Category: Technology

Road Trip: Spotify designs your Soundtrack

Spotify, in collaboration with Google Maps, launched Soundtrack Your Ride to make full ride-length mix tapes to complement your roadtrip. Enter your destination, answer questions like “what’s your drive vibe”, “who you traveling with” and “what’s your ultimate driving song”. Sounds fun, now where to go?

Pinocchio : These people aren’t real?

If you look someone deep enough in the eyes you can see their soul, the idiom claims. This Person Does Not Exist plays with God’s digital palette (also known as machine learning) and designs people who don’t exist. If you look into their eyes deep enough they might become real. Learn how this is done here.

This Person Does Not Exist
This Person Does Not Exist
This Person Does Not Exist
This Person Does Not Exist
This Person Does Not Exist

Privacy: Tristan Harris

The Atlantic Magazine called Tristan Harris “the closest thing Silicon Valley has to a conscience.” Harris, formerly a “Design Ethicist” for Google and recently co-founder of the Center for Humane Technology delivered deeply provocative and crystal-clear testimony to the Senate Commerce Committee about how the business model of social networking companies are invested towards maintaining a subversive, imbalanced relationship with users and how these companies sell predictions about our future choices and identities before we we even know. As my friend wrote Jesse Stout summarizes: “It’s not the tech, it’s the business model. Extractive incentives inevitably create dystopia.”

Together: Collaborative music playroom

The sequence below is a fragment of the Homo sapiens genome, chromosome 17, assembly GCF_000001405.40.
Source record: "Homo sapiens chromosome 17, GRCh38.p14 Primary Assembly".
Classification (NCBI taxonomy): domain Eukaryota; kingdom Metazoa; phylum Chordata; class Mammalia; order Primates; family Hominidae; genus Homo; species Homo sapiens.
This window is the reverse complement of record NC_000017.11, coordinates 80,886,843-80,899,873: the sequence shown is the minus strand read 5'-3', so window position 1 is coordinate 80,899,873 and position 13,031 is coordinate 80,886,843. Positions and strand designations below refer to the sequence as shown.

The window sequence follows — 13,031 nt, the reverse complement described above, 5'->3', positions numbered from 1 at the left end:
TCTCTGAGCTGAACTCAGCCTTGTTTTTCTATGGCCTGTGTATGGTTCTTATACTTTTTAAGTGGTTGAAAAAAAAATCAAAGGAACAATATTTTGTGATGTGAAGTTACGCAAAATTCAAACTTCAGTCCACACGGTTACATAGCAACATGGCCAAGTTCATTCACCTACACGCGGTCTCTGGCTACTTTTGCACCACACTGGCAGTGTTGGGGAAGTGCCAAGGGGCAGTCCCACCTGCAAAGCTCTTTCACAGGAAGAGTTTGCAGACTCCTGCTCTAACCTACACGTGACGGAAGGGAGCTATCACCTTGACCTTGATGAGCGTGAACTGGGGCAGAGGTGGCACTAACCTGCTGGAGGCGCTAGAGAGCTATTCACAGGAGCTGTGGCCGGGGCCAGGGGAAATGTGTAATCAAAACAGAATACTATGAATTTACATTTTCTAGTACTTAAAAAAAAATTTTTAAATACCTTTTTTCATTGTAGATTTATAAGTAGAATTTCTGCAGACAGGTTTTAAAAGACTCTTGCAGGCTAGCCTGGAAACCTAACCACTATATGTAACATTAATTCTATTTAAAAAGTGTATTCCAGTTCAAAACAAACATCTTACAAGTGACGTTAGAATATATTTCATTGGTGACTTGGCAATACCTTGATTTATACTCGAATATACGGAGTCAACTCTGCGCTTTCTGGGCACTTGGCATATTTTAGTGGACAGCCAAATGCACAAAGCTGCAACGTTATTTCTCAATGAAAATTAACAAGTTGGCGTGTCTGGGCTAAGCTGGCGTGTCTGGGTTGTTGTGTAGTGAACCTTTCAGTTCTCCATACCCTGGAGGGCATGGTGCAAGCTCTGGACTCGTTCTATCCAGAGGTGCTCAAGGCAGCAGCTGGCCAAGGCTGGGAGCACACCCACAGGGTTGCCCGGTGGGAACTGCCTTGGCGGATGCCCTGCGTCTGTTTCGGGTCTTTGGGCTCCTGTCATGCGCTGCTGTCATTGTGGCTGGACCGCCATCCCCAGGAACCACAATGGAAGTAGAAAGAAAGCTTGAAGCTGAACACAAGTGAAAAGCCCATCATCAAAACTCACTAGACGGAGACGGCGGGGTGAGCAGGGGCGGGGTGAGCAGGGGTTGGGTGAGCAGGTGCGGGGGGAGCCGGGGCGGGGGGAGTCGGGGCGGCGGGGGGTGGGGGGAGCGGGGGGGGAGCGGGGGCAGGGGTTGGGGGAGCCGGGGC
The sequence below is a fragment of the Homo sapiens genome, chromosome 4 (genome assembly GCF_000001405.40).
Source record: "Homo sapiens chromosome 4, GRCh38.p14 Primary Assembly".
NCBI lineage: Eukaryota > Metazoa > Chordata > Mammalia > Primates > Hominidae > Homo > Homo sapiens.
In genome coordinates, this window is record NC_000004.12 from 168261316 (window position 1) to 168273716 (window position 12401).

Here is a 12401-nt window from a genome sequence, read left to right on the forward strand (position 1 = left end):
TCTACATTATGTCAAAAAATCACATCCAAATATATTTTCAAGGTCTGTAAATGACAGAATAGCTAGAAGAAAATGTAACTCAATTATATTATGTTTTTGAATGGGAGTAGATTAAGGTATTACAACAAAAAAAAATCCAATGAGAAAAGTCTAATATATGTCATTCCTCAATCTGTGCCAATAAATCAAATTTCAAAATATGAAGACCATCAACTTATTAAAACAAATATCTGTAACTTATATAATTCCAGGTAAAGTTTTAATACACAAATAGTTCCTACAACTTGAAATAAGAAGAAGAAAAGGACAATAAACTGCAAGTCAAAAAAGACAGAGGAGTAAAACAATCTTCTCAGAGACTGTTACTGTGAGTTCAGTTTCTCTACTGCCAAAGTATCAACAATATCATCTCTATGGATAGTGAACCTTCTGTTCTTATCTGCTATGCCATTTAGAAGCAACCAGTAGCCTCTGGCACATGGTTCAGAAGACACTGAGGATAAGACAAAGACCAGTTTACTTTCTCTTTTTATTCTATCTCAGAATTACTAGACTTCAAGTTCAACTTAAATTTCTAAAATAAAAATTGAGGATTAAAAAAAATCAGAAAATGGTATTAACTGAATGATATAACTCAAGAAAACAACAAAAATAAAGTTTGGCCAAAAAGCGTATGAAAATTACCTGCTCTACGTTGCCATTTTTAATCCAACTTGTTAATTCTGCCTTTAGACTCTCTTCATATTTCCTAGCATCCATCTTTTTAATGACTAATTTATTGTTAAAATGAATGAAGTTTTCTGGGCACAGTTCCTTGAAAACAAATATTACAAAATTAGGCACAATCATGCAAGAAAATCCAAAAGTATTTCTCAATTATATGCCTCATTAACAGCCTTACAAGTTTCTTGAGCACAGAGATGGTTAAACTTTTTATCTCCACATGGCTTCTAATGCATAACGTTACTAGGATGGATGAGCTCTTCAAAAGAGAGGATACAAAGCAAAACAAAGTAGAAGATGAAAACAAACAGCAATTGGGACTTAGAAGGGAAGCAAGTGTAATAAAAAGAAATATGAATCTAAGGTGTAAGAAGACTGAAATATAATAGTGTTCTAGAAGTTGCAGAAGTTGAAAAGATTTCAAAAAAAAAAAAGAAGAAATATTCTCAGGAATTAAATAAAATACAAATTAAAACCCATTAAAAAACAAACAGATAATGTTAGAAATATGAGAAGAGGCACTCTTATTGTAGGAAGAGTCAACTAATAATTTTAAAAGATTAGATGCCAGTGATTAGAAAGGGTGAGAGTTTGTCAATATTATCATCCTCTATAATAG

Plink is a collaborative online music space where you can get your groove on. Initially you might play alone — its simple point and click for different sounds and keys (I’ve only tried it on a computer; I will try it on a phone and update this soon with details). The magic truly happens when random folks join. You begin a musical dance, playing off and against one another. And you can’t mess up, it all sounds pleasant.

Beyond: Community-supported sight

The arc of technology has positive and problematic impacts on society at large. But specifically in regards to accessibility it can be revolutionary. I love a good story about people getting to experience the world in fresh, improved ways and here are two innovations, both supporting folks that experience vision impairment.

(1)Be My Eyes is an app that connects a blind/low vision person’s rear-facing phone and voice with a sighted volunteer . From the Be My Eyes website: “As a sighted volunteer you can help just by installing the Be My Eyes app. A blind or a low-vision user may need help with anything from checking expiry dates, distinguishing colors, reading instructions or navigating new surroundings.” I haven’t volunteered yet, so I can’t vouch for the service, and one review claims there might be issues with privacy and the vouching of volunteers (can nothing in the world be purely good?). But I’m interested in volunteering and I’ll let you know how it goes.

(2) For blind/low vision people, visiting fine art galleries and museums with no-touch policies can be oppressive and dull. The Unseen Art Project intends to challenge this premise by allowing users to upload various angles of two-dimensional fine art which can then be 3D printed for display in both public and private settings. Vision impaired people and the rest of us will be able to feel the slight smile of Mona Lisa or Picasso’s cubism style. We’ll get to experience art in a new, sensual way. They are in Indigogo funding mode, if you are interested in supporting or learning more.

What’s: Above

See that plane above? Want to know where it is going? Tap your FlightRadar24 app for iOS or Android, or browse over to This free service tracks most active flights in the world utilizing an army of volunteers with electronic receivers that pick up positional information from a plane’s transponders (you can participate for free! ). It’s a big small world.

Introducing Artificial Intelligence: A Graphic Guide

Half a century of research has resulted in machines capable of beating the best human chess players and humanoid robots that can interact. But can machines really think? Is the mind just a complicated computer program? Introducing Artificial Intelligence focuses on the issues behind one of science’s most difficult problems.